When Megan and Keith Nakamoto started the China adoption process in 2005 they knew they could be in for a wait. Three and half years later, the Lincoln Park couple decided to switch from the traditional Chinese adoption program and adopt a special needs child.In China, international adoption for special needs kids is about the only option for permanent family. Disabilities are considered curses on the family, and is the primary reason for abandonment of special needs kids. They are, because of that stigma, highly unlikely to be adopted domestically in China. Sometimes, adoption to a Western country is the only way for the child to get needed medical treatment since China puts only limited funds for such treatment in the hands of orphanages. So it's a good thing, isn't it, when internationallly adopting parents choose the special-needs program over the non-special-needs program, right?
"Who knows? We probably still would have been waiting. It's almost like you see this goal and you want it so badly, but it gets harder and harder and you think it's not going to happen," said Megan Nakamoto, 48, who welcomed her daughter, Tessa, in 2010. "We switched to the special needs program, and then you have a new hope. Then, it's scary all over again because you're adopting a child with special needs."
Experts say more families are choosing to adopt special needs children through China's Waiting Child program, which releases children with minor and significant health issues in as little as a year. Adopting a healthy child from China took one year to 18 months in 2006. Now it can now take more than six years, straining both prospective parents' patience and pockets.
"I think now the biggest change we're looking at is that there are families who are willing to adopt special needs children. That really is the wave of international adoption," said Bob McNeill, an adoption worker at Sunny Ridge Family Center in Bolingbrook.
One of my perpetual concerns about special needs adoption from China is that folks might be more interested in getting a child quickly than in actually parenting a child with special needs. The desire to "jump the line" by switching to special needs may not be adequately thought out. Prospective parents might be overly optimistic about what special needs entail. I'll hear prospective parents say things like, "It's just albinism;" or "It's easily corrected with surgery." Really? Did you know that albinism comes with an increased risk of congenital heart problems? Did you know that cleft palate repair might involve a series of surgeries, not just one? Did you know children with cleft palate often have hearing problems? Have you thought of how you will facilitate attachment when you immediately subject your newly-adopted child to painful surgery with a recovery period that will have you saying no to them frequently, preventing them from touching their mouths, denying them certain foods?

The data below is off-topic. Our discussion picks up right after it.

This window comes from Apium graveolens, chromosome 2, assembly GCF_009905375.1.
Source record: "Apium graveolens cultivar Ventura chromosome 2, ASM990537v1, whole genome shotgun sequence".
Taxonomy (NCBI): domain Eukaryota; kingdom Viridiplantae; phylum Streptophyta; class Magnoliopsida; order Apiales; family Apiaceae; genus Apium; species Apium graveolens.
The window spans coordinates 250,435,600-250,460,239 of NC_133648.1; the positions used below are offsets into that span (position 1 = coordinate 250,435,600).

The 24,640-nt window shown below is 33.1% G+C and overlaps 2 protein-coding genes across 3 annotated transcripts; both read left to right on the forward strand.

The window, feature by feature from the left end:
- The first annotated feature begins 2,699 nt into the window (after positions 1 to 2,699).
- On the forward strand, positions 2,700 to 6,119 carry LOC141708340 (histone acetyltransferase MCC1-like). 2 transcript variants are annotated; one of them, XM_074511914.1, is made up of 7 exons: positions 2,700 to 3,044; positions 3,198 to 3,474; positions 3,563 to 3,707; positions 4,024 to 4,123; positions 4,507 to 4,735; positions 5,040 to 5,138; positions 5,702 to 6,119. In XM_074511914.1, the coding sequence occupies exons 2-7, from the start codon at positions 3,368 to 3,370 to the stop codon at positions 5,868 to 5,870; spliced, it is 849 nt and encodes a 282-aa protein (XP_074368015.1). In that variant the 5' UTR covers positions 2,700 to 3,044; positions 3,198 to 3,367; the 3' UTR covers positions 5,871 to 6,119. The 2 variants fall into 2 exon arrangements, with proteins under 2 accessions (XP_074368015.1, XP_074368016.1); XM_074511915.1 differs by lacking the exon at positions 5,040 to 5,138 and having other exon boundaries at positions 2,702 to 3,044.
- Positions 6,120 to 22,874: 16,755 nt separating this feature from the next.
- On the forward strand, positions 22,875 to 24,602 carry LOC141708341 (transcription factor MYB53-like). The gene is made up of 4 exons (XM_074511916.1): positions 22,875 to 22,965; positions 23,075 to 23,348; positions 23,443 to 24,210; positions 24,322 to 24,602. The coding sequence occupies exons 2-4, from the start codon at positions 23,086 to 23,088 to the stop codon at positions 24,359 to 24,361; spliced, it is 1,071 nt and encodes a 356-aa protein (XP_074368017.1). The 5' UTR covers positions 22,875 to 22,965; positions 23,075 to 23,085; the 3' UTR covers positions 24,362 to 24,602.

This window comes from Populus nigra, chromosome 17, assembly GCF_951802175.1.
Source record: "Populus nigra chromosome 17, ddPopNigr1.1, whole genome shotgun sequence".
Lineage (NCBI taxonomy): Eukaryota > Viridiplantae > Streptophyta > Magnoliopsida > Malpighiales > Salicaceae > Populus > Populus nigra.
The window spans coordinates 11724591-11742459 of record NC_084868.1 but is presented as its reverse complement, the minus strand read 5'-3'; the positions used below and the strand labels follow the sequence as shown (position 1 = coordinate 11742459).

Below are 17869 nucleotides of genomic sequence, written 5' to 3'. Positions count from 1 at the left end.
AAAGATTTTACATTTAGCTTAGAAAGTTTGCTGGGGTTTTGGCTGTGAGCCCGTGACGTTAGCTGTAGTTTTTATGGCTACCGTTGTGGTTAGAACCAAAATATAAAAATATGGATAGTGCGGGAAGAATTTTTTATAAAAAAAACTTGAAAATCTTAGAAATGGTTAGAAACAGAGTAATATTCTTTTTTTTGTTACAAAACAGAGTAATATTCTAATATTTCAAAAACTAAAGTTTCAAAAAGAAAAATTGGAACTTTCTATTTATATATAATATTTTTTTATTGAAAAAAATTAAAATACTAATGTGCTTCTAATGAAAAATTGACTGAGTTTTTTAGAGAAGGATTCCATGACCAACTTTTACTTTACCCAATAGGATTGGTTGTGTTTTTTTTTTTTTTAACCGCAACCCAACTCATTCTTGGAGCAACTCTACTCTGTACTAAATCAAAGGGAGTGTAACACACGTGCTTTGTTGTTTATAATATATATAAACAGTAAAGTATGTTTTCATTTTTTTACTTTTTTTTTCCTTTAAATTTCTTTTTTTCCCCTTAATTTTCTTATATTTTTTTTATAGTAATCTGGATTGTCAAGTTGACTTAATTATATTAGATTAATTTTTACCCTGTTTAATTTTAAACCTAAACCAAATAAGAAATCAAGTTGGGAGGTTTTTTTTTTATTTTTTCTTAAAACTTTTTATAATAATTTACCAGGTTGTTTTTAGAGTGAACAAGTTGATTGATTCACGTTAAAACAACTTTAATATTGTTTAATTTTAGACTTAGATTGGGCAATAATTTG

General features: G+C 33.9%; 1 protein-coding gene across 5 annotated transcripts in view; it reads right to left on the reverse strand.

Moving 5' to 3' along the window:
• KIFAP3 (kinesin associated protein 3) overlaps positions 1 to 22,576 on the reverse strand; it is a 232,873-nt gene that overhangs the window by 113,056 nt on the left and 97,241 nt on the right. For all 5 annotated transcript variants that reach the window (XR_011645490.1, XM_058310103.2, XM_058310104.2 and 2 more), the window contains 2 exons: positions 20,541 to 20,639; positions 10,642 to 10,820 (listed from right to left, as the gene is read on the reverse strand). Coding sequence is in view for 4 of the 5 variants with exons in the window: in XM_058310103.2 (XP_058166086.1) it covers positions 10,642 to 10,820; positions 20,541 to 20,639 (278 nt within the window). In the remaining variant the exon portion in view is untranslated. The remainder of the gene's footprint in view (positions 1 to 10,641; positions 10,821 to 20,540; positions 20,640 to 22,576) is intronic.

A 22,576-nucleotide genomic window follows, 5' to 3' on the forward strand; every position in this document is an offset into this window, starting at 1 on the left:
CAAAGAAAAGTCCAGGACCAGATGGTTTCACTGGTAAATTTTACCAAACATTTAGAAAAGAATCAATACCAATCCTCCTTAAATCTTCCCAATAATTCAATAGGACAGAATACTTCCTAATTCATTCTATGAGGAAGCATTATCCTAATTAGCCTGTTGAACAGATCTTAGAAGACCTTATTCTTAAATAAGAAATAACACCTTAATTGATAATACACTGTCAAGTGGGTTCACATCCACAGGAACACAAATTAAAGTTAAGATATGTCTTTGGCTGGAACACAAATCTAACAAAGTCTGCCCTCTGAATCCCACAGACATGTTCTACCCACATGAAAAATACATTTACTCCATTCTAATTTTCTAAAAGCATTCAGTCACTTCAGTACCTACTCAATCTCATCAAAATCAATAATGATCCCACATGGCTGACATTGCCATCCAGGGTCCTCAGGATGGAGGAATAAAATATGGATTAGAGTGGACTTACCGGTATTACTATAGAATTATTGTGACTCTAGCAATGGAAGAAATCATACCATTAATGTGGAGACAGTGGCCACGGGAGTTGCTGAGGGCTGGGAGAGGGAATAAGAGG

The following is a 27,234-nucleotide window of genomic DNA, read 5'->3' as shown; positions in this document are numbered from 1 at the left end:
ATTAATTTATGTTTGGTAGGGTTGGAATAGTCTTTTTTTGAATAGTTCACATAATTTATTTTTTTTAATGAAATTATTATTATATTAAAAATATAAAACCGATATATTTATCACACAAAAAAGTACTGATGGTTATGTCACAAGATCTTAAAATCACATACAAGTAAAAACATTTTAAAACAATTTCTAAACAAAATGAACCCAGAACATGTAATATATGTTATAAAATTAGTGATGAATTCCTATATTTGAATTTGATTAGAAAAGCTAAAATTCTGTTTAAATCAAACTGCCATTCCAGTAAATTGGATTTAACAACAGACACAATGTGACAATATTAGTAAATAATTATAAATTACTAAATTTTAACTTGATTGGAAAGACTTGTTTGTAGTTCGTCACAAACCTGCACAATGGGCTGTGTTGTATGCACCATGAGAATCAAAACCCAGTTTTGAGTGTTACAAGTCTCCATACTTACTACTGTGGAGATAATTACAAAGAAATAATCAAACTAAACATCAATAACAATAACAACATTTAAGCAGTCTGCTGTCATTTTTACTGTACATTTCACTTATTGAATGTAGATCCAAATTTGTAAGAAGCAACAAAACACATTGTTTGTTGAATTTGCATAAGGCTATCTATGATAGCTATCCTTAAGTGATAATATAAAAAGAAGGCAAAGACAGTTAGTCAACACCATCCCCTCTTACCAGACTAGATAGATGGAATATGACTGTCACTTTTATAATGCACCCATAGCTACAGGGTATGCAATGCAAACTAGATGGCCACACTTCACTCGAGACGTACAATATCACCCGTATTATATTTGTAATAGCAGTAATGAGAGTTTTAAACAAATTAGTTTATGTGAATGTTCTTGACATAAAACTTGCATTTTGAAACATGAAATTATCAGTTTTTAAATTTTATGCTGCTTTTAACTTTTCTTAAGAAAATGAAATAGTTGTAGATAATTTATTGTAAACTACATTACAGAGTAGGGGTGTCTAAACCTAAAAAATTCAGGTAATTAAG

Of course, lots of parents handle special needs like champs. But are the "line jumpers" really prepared? Does the family have the time, money, health insurance, ability to take off work, emotional wherewithal to handle special needs? Consider this post about remarks Amy Eldridge of Love Without Boundaries made about unprepared special needs adopters:
Amy also said that adoptive parents need to be prepared before adopting. When they have seen disruptions of adoption in China -- where adoptive parents decide not to go through with a special needs adoption even before returning home -- it's usually because they have not been adequately prepared. She received a call from a family who had switched from the NSN program to the special needs program to adopt a cleft child who had been an LWB child. LWB had repaired her lip, though her palatte repair needed to be done when she was older. Amy knew the child was perfectly healthy, chubby, interactive -- everything you'd want from a institutionalized child. The dad said to her, "Do you know that when she drinks her bottle, milk comes out of her nose?" Duh, yes, Amy knew that and the family would have known that if they had read ANYTHING about cleft-affected children.
I'm also bothered that those with potentially the least resources -- single parents -- only have the option of special needs adoption from China. Yes, I'm a single mom and I'm handling two kids. But given the fact that I'm the only wage-earner in the house, making it difficult to take off for long stretches of time to care for a special needs child; that I have lousy health insurance and don't have t he option of putting the kids on my spouse's plan; that my extended family in the area is only my mom who, as fantastic as she is, is still only one person; that I'm really bad about asking for help; I wouldn't be a very good parent for a special needs child. That is often -- but not always, I know -- the case with single parents
And if adopting one special needs child would be difficult, how difficult would it be to adopt two at a time? China used to restrict adoption to one child at a time, except in cases of twins/triplets/etc. Now, for some hard-to-place special needs kids -- called Special Focus kids -- China allows adoptive parents to adopt a second child at the same time. That second child can be healthy, special needs or special focus. Here we go again -- in the case of special needs children who potentially need the most support and attention, you're allowed to split your limited resources (EVERYONE has limits on their resources) between two newly-adopted kids, with all that that kind of transition entails. And I've heard prospective adoptive parents talk about this two-fer program as if a healthy child is the "reward" for taking a special needs child, as if the special needs child is the price you have to pay for jumping the line to get a healthy child fast.
Reactions? What have I gotten wrong? How to solve these problems?